Newsreel, Attack on Pearl Harbor. Survivors remember the Pearl Harbor Attack. Thomas E. Unger remembers the Pearl Harbor Attack (Part 1) Thomas E. Unger remembers the Pearl Harbor Attack (Part 2) Chuck Kohler, Pearl Harbor attack survivor, remembers the day of the attack. FDR’s “Day of Infamy” Speech (National Archives) In the early afternoon of December 7, 1941, Franklin D.
Roosevelt was just finishing lunch in his oval study on the second floor of the White House, preparing to work on his stamp album, when his telephone rang. The White House operator announced that Secretary of the Navy Frank Knox was on the line and insisted on talking with him. Veteran Norman Ikari remembers the announcement of the attack on Pearl Harbor (National WWII Museum)
Annotation Norman Ikari was born in Seattle, Washington on 17 February 1919.
His parents were Japanese immigrants. Life was not unusual growing up. Ikari was in a mixed neighborhood. When Ikari was ten years old, his family moved to southern California. Norman Ikari recalls Pearl Harbor very well. Norman Ikari’s request for a transfer to the 442nd Regimental Combat Team was granted, but he was busted down from sergeant to private. James Bollich recalls hearing the Pearl Harbor had been attacked (National WWII Museum) Annotation James J.
Bollich was born on a farm south of Eunice [Annotator's Note: Eunice, Louisiana]. His family primarily grew rice, but also cotton. He started school when he was five years old. He grew up in a family of nine. When James Bollich was sent to Manila [Annotator's Note: Manila, Luzon, Philippines], he was still a mechanic, but he wanted to be a pilot. James Bollich had just gotten back from the movies when he heard about the attack at Pearl Harbor [Annotator's Note: the Japanese attack on Pearl Harbor, Hawaii on 7 December 1941] over the radio.
When James Bollich ran out of food, he started hunting. James Bollich had no idea there was going to be a surrender. Going through a barrier, James Bollich and a friend ran into Japanese troops after getting separated from the group. James Bollich was only able to get water from one place [Annotator's Note: in the Camp O’Donnell prisoner of war camp], but there was nothing to put water in.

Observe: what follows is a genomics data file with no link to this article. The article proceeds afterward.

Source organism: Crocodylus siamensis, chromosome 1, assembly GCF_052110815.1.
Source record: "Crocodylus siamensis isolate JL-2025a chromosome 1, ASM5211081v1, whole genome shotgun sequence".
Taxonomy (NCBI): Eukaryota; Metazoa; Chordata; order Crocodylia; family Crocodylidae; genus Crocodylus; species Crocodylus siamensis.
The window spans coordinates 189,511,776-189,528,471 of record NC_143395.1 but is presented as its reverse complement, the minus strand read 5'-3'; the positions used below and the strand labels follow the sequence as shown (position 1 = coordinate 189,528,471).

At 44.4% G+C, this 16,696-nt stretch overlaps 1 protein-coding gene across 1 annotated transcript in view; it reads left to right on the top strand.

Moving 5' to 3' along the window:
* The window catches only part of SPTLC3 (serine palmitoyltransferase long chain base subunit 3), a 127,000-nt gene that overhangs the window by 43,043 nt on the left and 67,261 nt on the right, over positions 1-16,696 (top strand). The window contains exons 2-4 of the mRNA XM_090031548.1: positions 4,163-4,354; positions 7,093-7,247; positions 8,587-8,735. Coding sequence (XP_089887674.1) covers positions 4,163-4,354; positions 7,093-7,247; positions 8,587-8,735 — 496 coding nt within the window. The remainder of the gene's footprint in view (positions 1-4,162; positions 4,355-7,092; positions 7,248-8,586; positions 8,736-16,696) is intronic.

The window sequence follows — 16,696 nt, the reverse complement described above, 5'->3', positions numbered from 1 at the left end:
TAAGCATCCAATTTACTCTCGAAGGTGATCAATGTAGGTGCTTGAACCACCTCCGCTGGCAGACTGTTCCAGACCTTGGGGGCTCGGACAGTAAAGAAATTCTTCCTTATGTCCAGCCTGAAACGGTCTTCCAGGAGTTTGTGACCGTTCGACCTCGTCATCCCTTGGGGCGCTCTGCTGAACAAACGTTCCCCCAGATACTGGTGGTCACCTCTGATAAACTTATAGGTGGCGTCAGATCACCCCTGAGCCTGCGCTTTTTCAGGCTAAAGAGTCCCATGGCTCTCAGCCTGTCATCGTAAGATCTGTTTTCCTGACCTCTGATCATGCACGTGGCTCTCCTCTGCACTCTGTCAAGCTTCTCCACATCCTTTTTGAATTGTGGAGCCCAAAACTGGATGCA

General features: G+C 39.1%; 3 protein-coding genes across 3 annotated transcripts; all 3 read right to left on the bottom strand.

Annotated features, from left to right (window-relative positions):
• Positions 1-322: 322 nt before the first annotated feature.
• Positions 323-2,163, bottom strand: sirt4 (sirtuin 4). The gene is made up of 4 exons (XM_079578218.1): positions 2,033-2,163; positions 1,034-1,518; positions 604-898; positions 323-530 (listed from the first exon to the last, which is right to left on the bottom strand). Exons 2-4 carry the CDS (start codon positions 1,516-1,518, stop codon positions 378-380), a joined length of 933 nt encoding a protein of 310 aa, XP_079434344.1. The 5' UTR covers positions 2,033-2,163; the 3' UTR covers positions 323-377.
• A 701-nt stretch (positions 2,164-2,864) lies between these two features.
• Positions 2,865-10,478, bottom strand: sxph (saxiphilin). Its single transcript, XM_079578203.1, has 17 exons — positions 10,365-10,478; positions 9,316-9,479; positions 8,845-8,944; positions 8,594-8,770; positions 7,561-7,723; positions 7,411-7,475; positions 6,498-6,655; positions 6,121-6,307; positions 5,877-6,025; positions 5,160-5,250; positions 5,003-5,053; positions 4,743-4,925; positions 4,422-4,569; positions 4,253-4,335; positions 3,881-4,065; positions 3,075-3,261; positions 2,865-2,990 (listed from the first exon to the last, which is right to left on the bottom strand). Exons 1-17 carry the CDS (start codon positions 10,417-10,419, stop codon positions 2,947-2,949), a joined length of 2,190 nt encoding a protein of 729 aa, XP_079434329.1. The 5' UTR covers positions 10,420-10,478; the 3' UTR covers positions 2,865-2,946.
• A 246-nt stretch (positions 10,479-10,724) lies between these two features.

Bombing of Pearl Harbor - World War II Films - Ball State University Digital Media Repository. Naval Dispatch of Air Raid on Pearl Harbor. On December 7, 1941, Japanese planes attacked the United States Naval Base at Pearl Harbor External, Hawaii Territory, killing more than 2,300 Americans.
The U.S.S. Arizona was completely destroyed and the U.S.S. Oklahoma capsized. A total of twelve ships sank or were beached in the attack and nine additional vessels were damaged. More than 160 aircraft were destroyed and more than 150 others damaged. A hurried dispatch from the ranking United States naval officer in Pearl Harbor, Admiral Husband Edward Kimmel, Commander in Chief of the United States Pacific Fleet, to all major navy commands and fleet units provided the first official word of the attack at the ill-prepared Pearl Harbor base.
The following day, in an address to a joint session of Congress, President Franklin Roosevelt called December 7, 1941 “a date which will live in infamy.” “My first thought was what a great pity that… another nation should be added to those aggressors who strove to limit our freedom. Photograph, Pearl Harbor bombing. Destruction. Japanese announcement of the attack at Pearl Harbor, 1941 (with translation) In January 1941, Admiral Isoroku Yamamoto began developing a plan to attack the American base in Pearl Harbor, Hawaii.
For eleven months, the Japanese continued to refine their plans while at the same time working diplomatically to relieve tensions with the United States. On November 26, 1941, the main body of attack force began moving toward Hawaii. Shortly before 8 a.m. on Sunday, December 7, 1941, Japan launched a surprise attack against US armed forces in Hawaii. Japanese pilots targeted Army, Navy, and Marine airfields, and then naval ships at Pearl Harbor, with the aim of devastating the entire US Pacific fleet. The two-hour attack left 2,403 Americans dead and 1,178 injured, and was followed by a formal declaration of war against the United States. In this printed announcement, the Japanese government provides a detailed account of its victory over the Americans at Pearl Harbor and the British in Malaya and Hong Kong. Excerpt What an uproar! NY Times - A Candid Account of Losses at Pearl Harbor (Proquest - SB Access only) NY Times - Shipman sought for Pearl Harbor jobs (Proquest - SB Access only)
NY Times - Tokyo Bombers Strike Hard (Proquest - SB Access only) NY Times - Navy Statement on the Pearl Harbor attack (Proquest - SB Access only)